Ogilvie syndrome is a rare condition characterized by non-obstructive colonic distension due to loss of proper peristalsis. The condition is most common in patients with underlying medical conditions and those that are hospitalized, institutionalized, or have recently undergone surgery.
Patients typically present with abdominal distension and pain, nausea, and vomiting. Complications include ischemic bowel and perforation, and therefore rapid treatment is imperative. Diagnosis is based upon the patient’s history, presentation, plain abdominal films, and computed tomography. Acquiring a clear history, physical examination, and imaging is necessary to rule out other forms of colonic distension.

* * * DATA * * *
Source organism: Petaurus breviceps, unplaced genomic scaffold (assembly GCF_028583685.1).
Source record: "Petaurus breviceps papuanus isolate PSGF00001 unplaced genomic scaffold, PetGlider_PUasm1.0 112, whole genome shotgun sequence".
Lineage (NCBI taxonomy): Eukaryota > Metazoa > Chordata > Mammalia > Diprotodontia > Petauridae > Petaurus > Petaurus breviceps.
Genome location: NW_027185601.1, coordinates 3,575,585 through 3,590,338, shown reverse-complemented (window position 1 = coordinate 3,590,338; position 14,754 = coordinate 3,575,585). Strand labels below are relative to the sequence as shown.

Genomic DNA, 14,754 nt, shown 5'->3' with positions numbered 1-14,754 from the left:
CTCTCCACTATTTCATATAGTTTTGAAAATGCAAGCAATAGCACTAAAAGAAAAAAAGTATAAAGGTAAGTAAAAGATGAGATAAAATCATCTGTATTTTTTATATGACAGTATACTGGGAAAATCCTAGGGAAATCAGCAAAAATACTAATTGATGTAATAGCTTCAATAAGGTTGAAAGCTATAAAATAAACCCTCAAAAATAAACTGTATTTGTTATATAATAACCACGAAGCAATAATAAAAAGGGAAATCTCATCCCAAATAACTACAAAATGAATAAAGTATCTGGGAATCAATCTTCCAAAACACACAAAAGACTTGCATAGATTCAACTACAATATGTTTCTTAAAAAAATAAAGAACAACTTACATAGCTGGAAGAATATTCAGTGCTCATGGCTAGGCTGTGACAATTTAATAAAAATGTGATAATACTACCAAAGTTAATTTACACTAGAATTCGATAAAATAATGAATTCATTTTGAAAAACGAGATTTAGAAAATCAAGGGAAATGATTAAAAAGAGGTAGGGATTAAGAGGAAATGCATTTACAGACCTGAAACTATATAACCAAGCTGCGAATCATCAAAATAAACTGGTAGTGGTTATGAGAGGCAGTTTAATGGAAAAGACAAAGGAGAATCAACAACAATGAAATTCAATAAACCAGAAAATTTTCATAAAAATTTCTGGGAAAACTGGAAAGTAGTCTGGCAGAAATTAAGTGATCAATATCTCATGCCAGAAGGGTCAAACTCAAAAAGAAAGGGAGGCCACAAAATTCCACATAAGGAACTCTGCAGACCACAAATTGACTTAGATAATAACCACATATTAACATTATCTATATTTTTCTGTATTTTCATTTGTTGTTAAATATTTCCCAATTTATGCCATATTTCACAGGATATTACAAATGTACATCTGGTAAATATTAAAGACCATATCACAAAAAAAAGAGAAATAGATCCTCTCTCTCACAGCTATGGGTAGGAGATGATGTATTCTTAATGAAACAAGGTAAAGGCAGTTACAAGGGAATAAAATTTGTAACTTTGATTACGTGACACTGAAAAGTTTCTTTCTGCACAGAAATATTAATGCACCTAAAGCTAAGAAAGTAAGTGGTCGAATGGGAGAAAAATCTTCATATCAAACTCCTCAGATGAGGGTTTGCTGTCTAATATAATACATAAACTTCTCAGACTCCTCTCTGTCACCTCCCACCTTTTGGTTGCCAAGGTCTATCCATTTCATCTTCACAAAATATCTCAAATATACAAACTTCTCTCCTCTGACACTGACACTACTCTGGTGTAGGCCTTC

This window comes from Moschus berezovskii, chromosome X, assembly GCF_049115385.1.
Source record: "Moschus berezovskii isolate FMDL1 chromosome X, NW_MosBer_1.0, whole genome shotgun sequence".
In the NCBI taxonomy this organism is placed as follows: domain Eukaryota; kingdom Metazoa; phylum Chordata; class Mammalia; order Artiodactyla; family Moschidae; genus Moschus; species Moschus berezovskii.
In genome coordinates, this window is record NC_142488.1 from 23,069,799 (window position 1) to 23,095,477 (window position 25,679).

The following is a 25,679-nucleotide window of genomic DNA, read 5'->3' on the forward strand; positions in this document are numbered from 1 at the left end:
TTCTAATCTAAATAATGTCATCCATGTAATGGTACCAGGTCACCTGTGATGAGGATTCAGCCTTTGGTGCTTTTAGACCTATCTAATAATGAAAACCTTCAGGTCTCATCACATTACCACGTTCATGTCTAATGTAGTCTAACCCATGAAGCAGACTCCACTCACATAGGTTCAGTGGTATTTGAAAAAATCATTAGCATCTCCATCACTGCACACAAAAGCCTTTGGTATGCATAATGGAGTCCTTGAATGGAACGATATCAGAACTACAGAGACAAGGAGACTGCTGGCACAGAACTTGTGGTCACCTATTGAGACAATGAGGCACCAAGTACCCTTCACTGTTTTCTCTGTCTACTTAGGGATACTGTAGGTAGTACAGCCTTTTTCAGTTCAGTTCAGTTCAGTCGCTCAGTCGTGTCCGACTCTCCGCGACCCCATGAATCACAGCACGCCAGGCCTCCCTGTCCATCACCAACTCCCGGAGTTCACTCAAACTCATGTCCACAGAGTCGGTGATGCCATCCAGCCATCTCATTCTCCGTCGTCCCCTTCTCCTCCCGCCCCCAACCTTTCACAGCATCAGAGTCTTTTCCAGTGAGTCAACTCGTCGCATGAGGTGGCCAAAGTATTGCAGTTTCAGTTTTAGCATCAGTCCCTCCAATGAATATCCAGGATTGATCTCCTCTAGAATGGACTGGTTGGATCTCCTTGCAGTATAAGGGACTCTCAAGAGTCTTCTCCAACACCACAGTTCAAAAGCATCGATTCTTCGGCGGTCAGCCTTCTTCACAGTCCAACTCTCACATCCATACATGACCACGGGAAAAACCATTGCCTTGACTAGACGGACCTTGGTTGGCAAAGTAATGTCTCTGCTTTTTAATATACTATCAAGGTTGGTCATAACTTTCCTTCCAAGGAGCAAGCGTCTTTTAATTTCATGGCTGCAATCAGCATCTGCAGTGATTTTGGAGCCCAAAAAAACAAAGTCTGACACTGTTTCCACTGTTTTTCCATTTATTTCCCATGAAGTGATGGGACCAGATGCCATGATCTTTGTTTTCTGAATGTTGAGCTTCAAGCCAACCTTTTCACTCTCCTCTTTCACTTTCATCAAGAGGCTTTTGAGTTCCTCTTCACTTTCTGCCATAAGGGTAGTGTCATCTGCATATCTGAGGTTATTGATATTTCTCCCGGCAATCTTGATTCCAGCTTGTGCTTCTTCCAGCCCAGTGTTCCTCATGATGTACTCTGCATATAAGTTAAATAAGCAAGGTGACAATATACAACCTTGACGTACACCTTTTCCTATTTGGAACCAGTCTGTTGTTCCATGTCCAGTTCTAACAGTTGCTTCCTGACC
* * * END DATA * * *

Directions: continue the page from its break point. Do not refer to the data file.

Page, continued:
Treatment depends on the severity of the patient’s presentation but includes observational, medical, and surgical options. Medical therapy includes treatment of underlying conditions that may have precipitated colonic dysmotility, discontinuation of any anticholinergic and opioid medications, and the use of neostigmine for rapid decompression. Decompression can also be achieved through placement of a rectal tube. Patients may additionally benefit from a nasogastric tube to reduce the amount of air entering the bowels. Surgical intervention is reserved for those that fail conservative management and includes cecostomy and colectomy depending on the severity of the condition and presence of complications such as bowel ischemia and perforation.